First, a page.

The People Speak Out

Local voices connecting globally

This is important: to get to know people, listen, expand the circle of ideas. The world is crisscrossed by roads that come closer together and move apart, but the important thing is that they lead towards the Good.  (Pope Francis)

Canon Law 212 calls upon the laity to speak up:

2 - The Christian faithful are free to make known to the pastors of the Church their needs, especially spiritual ones, and their desires.

§3. - According to the knowledge, competence, and prestige which they possess, they have the right and even at times the duty to manifest to the sacred pastors their opinion on matters which pertain to the good of the Church and to make their opinion known to the rest of the Christian faithful, without prejudice to the integrity of faith and morals, with reverence toward their pastors, and attentive to common advantage and the dignity of persons.

I was married 50 years ago and divorced 35 years ago. I married young and neither my husband or I received any guidance. We both came from unhappy families. He was seeking a sexual partner. I was seeking security. We were both woefully ignorant in terms of what marriage is about and had no example to guide us. I have two sons and therefore have no wish to annul my marriage which to me is effectively to deny that I have a family. The ‘church’ was unable to provide me with any support when I was broken by my failure to have a successful marriage. I won’t comment on one priest’s response which was ‘inappropriate’ to say the least. I do not feel sinful. Rather I feel that I failed in a very difficult situation. ‘Mercy’ (or ‘forgiveness’) is not an appropriate response to my predicament. Rather I feel unable to forgive myself for failing my children, though I have now accepted the situation. Thankfully I have lovely grandchildren who are part of my family I have not remarried,, not through choice – the opportunity just never arose (Thank you God!) I am happy to be alone now because I would not like to have the same extremely painful and lonely experience again., though it would have been good to find out that I could make a good relationship!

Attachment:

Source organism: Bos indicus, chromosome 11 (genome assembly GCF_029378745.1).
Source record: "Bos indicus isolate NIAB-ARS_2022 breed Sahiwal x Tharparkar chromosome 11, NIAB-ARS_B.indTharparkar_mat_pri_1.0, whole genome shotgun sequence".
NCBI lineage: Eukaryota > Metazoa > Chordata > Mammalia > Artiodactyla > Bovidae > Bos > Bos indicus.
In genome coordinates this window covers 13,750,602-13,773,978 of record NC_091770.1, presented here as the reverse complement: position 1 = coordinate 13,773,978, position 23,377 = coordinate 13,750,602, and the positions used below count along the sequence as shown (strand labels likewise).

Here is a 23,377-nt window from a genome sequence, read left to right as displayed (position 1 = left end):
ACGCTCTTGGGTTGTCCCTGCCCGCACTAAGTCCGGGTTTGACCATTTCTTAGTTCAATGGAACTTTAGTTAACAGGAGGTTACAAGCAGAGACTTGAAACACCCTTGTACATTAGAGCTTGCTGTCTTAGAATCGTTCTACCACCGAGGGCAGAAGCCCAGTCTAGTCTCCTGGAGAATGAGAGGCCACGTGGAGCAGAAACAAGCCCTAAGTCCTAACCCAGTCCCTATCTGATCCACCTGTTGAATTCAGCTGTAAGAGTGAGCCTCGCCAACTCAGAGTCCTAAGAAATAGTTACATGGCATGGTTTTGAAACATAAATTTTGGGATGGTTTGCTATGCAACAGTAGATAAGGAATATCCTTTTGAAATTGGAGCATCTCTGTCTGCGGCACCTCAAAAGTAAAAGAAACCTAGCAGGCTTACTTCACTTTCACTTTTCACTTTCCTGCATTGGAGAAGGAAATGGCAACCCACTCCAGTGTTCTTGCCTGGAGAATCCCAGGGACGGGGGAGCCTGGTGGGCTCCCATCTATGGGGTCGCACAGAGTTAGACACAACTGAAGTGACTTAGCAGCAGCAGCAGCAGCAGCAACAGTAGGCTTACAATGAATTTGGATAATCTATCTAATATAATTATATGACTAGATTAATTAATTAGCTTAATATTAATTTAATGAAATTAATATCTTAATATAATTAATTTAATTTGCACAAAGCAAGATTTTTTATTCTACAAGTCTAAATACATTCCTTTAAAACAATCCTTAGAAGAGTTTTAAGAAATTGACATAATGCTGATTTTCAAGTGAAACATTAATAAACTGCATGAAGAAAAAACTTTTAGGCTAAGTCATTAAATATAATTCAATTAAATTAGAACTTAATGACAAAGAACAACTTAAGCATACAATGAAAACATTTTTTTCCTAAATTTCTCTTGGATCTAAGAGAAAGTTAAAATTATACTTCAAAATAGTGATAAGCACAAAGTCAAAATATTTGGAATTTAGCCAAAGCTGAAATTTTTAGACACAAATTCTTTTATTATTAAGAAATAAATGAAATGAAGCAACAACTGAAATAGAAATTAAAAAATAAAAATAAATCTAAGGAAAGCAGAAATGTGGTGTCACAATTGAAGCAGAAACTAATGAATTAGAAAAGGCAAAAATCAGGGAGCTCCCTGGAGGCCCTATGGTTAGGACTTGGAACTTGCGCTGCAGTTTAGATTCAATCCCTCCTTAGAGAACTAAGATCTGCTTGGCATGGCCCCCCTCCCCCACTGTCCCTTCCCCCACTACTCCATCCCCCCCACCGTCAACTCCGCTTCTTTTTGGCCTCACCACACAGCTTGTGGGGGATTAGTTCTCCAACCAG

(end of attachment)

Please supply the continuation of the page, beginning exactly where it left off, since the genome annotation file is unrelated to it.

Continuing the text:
I do not understand why priests who are unable to keep their vows are treated differently to me – their fellow priests wish them happiness. is this all about ‘having sex’? Priests haven’t yet (perhaps) but we have had sex and should not have another chance at sexual happiness? Can the church fathers understand that sex is NOT our major preoccupation?

If someone desires to come to the Church and receive the sacrament of Communion, who, but God, can turn someone away???? The Church should open the door to welcome people in, not close the door to keep people out – a wise monsignor told me that many years ago.

I am not divorced, but I was raised Episcopalian. Many years ago, I married my Catholic husband. As a boy, he had been an altar server for the priest who performed the ceremony. Several years later, when our second child received the sacrament of First Communion, the parish priest, who was a Monsignor, encouraged me to take communion in the church, every Sunday. After several more years of receiving communion in the church, and raising our children as Catholics, I became a Catholic and was confirmed in the church. That wise and caring Monsignor said that his job was to OPEN THE DOORS AND WELCOME PEOPLE IN, NOT CLOSE THE DOORS AND KEEP PEOPLE OUT. Because of him, I stayed with the church, and became a Catholic. Divorced and remarried Catholics should have the same choice.

My comment would be “what would Jesus do”? The Church has elbowed out many good people. Instead of accompanying them on their journey they have failed any support. I am a faithful Catholic and have been fortunate to belong to parishes where priests had empathy for their flock, but this is not universal in the church, hence we choose to find parishes with priests that can feed our faith, that can help us with our struggles in life, not add to them by being stringent and judgmental. I definitely feel that divorced and remarried people should be allowed to participate in the Eucharist.{jcomments on}

Come teologo ex cattolico, vorrei solo evidenziare che nella Bibbia la “Misericordia” è al centro del piano divino; quindi la Chiesa cattolica, dovrebbe a mio avviso, svolgere il suo ruolo naturale che le ha dato lo Spirito Santo, cioè quello di essere Madre!
V.M.R. Chianese{jcomments on}

So many of my good friends feel excluded and need to be nourished and affirmed by receiving Christ in the Eucharist – they need mercy not judgment.{jcomments on}